In reconstructing the events of the bloody night in Orlando, information about more than three critical hours is still missing.
So far, American authorities are providing only partial information on what happened in the Pulse club between around 2 A.M. local time, when the murderer, Omar Mateen, began to entrench himself in one part of the club while holding dozens of hostages at gunpoint, and 5:20, when police finally seized control of the club, fatally shot Mateen and rescued those hostages still alive.
We still don’t know if any kind of negotiations were conducted with Mateen over the hostages.
We also don’t know if the 49 people killed were shot by Mateen or got caught in the crossfire between terrorist and rescue personnel.
It’s generally very hard to end hostage situations “cleanly,” capturing only the attacker without killing or wounding innocent people.
Local police forces in the United States generally have trained rescue units, but they tend to deal with criminal kidnappings or domestic violence cases.
Terror kidnappings and massacres are far rarer.
It seems that a new terror pattern has emerged that governments and security forces in targeted countries are only beginning to understand a movement from terror for bargaining purposes to spectacular attacks almost for their own sake, with an aim to lengthen the drama for as long as possible.
In the past, kidnapping and hostage-taking generally had a clear objective to conduct negotiations to free the terror group’s prisoners or fulfill other demands.
In recent years this has changed; hostages are no longer taken to achieve anything, but just to buy time.
Hostage-taking lengthens the terror attack, increases the dramatic atmosphere surrounding it, ensures heavy media coverage and enhances terror’s psychological effect.
Moty Cristal, an Israeli expert on negotiating who for many years was part of defense establishment teams that dealt with such incidents, told TOT on Monday that there seems to be a mismatch between the way Western security forces deal with such hostage situations and the new modus operandi.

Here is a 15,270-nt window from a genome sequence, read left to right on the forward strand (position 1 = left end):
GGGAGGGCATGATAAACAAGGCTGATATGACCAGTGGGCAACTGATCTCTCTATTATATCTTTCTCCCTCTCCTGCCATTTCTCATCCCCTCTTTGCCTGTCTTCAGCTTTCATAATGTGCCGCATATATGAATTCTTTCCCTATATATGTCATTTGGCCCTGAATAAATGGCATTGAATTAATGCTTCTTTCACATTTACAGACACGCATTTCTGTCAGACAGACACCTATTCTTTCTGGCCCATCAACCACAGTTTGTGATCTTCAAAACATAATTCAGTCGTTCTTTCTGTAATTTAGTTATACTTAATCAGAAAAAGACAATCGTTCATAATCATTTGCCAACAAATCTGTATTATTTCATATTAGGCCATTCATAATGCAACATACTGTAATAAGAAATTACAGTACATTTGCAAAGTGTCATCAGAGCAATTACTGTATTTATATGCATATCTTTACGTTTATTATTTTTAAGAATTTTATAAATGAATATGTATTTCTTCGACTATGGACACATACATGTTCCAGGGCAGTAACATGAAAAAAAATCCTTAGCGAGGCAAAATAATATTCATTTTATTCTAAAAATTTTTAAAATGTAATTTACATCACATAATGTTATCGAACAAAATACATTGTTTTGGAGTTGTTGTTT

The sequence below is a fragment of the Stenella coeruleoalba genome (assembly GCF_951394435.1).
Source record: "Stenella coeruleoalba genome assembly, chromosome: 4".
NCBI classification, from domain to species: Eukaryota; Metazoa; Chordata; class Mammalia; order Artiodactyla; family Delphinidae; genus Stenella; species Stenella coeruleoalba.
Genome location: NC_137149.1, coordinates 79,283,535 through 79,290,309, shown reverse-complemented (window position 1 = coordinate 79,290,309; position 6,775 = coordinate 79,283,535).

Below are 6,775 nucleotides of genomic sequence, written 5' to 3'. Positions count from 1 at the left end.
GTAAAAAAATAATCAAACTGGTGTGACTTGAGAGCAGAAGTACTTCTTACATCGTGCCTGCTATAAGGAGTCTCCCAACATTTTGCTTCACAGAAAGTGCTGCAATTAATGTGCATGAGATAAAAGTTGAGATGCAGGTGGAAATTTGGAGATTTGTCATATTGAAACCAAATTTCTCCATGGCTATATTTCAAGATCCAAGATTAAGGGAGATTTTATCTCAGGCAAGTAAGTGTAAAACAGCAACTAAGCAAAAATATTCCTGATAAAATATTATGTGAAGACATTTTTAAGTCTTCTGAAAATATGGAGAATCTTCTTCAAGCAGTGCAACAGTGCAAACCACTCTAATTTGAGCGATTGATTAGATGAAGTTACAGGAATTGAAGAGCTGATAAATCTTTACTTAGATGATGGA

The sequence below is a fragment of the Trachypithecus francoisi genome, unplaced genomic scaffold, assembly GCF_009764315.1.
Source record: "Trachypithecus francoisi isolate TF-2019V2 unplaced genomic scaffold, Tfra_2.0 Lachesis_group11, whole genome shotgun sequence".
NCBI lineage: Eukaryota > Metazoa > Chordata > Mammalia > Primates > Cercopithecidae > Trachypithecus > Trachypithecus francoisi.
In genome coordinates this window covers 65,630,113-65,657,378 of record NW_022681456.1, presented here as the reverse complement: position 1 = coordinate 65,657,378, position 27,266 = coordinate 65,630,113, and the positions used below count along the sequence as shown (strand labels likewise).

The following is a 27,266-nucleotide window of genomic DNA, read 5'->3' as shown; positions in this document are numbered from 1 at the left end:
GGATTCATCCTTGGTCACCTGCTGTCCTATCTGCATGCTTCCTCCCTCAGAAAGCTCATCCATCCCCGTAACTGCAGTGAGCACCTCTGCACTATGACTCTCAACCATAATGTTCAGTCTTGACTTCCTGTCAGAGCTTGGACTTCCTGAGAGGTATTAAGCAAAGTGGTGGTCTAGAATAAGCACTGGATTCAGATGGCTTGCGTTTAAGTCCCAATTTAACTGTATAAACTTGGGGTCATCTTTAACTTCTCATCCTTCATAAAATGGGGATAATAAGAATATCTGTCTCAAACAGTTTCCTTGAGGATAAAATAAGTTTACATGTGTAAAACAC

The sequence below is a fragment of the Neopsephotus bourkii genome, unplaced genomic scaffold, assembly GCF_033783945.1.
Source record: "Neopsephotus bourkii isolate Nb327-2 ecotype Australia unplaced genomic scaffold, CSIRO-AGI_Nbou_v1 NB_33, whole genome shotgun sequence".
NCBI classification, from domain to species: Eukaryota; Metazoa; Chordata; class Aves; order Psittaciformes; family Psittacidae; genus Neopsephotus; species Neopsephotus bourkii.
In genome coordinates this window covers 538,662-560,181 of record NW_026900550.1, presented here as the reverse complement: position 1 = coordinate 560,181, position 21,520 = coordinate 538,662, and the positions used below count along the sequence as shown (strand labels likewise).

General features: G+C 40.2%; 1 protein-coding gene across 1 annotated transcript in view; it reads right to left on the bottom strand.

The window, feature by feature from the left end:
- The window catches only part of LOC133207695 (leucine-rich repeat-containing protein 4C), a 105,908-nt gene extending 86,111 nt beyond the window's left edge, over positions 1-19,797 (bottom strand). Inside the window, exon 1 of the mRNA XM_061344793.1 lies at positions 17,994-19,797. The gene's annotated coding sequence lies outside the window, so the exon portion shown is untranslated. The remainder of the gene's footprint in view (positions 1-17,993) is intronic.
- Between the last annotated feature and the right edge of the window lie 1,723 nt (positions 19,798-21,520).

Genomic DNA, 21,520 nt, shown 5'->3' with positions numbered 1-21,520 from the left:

“The approach in the past was that the event must be contained; either to resolve the crisis with the kidnapper by negotiating and if that didn’t work, to break in and rescue the hostages by force. The period of contact is utilized to prepare and organize [an attack] should it be needed,” he said.
Cristal believes that the increase in the number of similar attacks by “lone wolves” or small cells inspired by radical Islamist groups but not actually affiliated with them will force a change in operational doctrine. “It seems that the negotiating component in such crises will be reduced proportionately and there will be a need to develop the ability to strike as quickly as possible,” he said.
It’s not just “political correctness” or the Obama administration’s hesitant Middle East policy that’s making it difficult for administration officials to admit the radical Islamist background of the attack, despite the mounting evidence.
The fact that Republican presidential candidate Donald Trump is exploiting the attack to campaign wildly against Democrats and Muslims is making it hard for the administration to own up to the facts, because doing so plays into Trump’s hands.
Viewed from afar, however, that debate seems somewhat forced. Mateen expressed solidarity with radical Islamist groups in the past and admitted that he had sworn allegiance to the Islamic State (ISIS) in a call to the police hot line.
There doesn’t seem to be any difficulty in describing the attacks as Islamic terror directed at an LGBT club out of homophobic motivations, and that the terrorist exploited weak gun laws to arm himself with deadly weapons (far more deadly that those at the disposal of the terrorists who murdered four people at the Sarona market last week, for example).
But the U.S. political atmosphere is so charged that even agreement on clear facts is not possible.
Thus the debate starts deteriorating into twisted arguments, like the one claiming that Mateen’s act is actually evidence of the failure of the U.S. health system to deal with the mental health problems of nonwhite citizens.
In other words, that radical Islam had nothing to do with what happened.
Nevertheless, describing the terrorist as an ISIS operative also seems to be an exaggeration at this point. Like the attack in San Bernardino in December, this looks to be an act that was inspired by ISIS, not managed by it directly. The ISIS way of doing things does not necessarily require a clear chain of command, particularly in the United States, with its intolerably weak gun laws.
Online incitement is enough; the terrorist can take it from there on his own.